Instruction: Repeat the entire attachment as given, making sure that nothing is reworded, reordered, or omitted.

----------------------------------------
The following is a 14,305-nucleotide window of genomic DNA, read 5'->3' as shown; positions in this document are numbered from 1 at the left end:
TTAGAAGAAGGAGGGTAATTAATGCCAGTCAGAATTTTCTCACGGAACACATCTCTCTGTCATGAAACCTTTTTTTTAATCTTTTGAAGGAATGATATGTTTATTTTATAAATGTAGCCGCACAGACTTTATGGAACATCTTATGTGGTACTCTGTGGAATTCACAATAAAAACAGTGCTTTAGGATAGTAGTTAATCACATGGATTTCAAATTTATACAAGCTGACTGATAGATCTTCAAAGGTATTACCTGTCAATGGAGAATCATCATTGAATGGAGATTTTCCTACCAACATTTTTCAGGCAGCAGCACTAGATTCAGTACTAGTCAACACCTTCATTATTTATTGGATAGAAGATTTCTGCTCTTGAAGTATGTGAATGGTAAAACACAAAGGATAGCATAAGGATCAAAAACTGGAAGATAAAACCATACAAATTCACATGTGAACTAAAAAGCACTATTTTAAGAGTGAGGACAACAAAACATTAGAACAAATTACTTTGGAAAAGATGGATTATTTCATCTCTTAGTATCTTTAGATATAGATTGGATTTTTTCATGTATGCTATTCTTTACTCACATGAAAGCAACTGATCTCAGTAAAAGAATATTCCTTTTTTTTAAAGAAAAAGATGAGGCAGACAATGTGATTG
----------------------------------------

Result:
The following is a 14,305-nucleotide window of genomic DNA, read 5'->3' as shown; positions in this document are numbered from 1 at the left end:
TTAGAAGAAGGAGGGTAATTAATGCCAGTCAGAATTTTCTCACGGAACACATCTCTCTGTCATGAAACCTTTTTTTTAATCTTTTGAAGGAATGATATGTTTATTTTATAAATGTAGCCGCACAGACTTTATGGAACATCTTATGTGGTACTCTGTGGAATTCACAATAAAAACAGTGCTTTAGGATAGTAGTTAATCACATGGATTTCAAATTTATACAAGCTGACTGATAGATCTTCAAAGGTATTACCTGTCAATGGAGAATCATCATTGAATGGAGATTTTCCTACCAACATTTTTCAGGCAGCAGCACTAGATTCAGTACTAGTCAACACCTTCATTATTTATTGGATAGAAGATTTCTGCTCTTGAAGTATGTGAATGGTAAAACACAAAGGATAGCATAAGGATCAAAAACTGGAAGATAAAACCATACAAATTCACATGTGAACTAAAAAGCACTATTTTAAGAGTGAGGACAACAAAACATTAGAACAAATTACTTTGGAAAAGATGGATTATTTCATCTCTTAGTATCTTTAGATATAGATTGGATTTTTTCATGTATGCTATTCTTTACTCACATGAAAGCAACTGATCTCAGTAAAAGAATATTCCTTTTTTTTAAAGAAAAAGATGAGGCAGACAATGTGATTG